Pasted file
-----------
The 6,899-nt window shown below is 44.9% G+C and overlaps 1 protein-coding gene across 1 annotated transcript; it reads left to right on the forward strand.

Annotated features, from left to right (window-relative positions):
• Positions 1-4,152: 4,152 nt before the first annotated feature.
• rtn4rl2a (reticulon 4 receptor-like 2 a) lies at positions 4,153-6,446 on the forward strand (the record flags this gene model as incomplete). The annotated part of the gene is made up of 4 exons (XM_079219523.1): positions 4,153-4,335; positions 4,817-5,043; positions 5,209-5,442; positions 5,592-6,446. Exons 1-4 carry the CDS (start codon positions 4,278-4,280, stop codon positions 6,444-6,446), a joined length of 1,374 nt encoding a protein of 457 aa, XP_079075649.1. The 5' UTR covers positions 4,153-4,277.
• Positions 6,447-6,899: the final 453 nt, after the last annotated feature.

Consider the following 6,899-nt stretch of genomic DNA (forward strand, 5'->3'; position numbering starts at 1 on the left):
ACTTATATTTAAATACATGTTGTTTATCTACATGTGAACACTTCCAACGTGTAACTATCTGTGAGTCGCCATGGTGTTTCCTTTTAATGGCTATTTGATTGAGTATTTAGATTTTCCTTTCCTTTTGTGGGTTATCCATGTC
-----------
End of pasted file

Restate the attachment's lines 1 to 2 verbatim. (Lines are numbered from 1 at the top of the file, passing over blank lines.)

The 6,899-nt window shown below is 44.9% G+C and overlaps 1 protein-coding gene across 1 annotated transcript; it reads left to right on the forward strand.

Annotated features, from left to right (window-relative positions):